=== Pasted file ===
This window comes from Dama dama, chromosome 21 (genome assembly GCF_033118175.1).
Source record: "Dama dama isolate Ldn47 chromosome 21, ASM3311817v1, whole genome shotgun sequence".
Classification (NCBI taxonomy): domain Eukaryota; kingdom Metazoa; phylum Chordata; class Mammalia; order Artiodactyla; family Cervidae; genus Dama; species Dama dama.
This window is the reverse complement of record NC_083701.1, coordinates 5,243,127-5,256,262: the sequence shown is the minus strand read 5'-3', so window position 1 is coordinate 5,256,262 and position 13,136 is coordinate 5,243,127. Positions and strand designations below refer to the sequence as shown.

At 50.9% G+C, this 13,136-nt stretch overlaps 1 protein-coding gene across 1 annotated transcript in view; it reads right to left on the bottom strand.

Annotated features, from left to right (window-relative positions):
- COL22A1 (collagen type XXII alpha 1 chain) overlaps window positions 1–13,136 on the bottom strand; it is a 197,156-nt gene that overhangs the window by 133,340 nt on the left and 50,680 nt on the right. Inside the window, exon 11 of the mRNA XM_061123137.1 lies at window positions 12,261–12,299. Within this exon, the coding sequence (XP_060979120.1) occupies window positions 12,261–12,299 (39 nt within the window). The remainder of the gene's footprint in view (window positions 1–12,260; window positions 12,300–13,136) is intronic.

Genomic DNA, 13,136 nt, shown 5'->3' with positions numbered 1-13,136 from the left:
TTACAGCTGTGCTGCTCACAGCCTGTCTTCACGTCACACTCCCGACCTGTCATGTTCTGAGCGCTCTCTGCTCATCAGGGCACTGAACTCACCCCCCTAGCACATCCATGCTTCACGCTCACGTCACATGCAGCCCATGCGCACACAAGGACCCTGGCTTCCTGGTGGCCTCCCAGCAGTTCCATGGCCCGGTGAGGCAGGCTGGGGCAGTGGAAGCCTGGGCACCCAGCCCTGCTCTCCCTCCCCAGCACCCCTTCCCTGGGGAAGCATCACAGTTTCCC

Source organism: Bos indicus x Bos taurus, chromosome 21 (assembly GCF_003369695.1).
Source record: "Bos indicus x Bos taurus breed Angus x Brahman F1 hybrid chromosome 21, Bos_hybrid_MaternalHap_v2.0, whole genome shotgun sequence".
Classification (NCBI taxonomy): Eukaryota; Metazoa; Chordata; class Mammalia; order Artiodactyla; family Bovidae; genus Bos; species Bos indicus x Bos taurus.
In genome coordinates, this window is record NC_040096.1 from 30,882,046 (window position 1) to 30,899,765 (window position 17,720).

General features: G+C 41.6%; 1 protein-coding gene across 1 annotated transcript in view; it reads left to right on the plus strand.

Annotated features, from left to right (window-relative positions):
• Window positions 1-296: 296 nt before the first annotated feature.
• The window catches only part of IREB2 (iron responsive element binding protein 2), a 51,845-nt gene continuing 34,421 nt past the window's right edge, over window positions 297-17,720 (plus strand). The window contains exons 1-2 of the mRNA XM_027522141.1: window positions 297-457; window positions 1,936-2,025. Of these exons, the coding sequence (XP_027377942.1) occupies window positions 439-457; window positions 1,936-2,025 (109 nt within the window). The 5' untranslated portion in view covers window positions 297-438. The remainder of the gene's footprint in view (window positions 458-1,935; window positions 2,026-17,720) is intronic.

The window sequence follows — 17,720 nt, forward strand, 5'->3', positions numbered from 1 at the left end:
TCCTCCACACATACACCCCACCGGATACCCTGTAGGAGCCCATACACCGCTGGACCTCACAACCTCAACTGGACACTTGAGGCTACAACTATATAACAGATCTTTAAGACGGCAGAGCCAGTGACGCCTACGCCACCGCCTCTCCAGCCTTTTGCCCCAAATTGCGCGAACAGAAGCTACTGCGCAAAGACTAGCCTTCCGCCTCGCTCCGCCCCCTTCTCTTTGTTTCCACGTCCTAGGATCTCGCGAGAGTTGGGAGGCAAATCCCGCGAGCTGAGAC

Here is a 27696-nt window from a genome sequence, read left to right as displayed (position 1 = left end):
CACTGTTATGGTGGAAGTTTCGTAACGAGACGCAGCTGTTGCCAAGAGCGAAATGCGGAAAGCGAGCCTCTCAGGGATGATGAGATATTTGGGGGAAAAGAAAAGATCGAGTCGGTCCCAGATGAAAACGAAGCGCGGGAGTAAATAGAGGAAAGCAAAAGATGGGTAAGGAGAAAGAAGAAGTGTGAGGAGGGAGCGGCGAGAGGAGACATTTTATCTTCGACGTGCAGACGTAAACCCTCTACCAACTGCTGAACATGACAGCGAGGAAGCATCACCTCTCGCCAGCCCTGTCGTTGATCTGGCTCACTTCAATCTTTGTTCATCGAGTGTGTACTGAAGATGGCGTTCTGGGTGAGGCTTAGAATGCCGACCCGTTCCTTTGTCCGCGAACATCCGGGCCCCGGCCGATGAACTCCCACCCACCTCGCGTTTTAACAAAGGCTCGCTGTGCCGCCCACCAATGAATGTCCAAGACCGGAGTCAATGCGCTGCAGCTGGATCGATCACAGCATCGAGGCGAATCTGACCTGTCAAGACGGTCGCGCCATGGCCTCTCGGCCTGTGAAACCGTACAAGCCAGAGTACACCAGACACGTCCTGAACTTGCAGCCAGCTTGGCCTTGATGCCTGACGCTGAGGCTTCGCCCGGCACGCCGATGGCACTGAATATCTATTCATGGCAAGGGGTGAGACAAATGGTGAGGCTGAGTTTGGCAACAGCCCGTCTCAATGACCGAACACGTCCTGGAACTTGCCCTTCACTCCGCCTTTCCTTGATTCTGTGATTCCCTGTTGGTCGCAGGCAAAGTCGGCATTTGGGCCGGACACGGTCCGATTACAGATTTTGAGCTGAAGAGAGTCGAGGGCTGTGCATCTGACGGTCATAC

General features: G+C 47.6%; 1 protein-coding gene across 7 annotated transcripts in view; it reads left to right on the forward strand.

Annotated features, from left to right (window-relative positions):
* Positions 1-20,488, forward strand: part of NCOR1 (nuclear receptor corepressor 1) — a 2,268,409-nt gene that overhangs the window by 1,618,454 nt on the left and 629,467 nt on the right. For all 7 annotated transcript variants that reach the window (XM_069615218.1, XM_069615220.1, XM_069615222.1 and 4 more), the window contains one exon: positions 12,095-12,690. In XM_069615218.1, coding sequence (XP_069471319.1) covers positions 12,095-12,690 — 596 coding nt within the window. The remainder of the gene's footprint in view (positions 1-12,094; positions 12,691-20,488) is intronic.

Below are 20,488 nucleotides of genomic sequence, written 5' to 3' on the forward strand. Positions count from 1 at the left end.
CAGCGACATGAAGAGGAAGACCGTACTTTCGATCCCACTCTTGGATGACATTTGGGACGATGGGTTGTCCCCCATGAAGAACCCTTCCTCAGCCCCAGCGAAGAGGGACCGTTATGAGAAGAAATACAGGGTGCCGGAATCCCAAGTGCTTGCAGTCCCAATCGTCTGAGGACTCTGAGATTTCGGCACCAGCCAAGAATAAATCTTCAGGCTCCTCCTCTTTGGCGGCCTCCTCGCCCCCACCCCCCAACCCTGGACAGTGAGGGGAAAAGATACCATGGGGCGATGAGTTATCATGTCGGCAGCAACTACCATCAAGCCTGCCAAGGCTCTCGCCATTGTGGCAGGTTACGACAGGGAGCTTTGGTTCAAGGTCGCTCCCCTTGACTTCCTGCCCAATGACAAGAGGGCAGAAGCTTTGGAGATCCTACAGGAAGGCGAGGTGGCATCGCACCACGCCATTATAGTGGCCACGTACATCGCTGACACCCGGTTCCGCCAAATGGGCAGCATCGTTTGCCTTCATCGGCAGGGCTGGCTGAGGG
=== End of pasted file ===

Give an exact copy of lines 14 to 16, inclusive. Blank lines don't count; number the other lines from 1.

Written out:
General features: G+C 41.6%; 1 protein-coding gene across 1 annotated transcript in view; it reads left to right on the plus strand.

Annotated features, from left to right (window-relative positions):
• Window positions 1-296: 296 nt before the first annotated feature.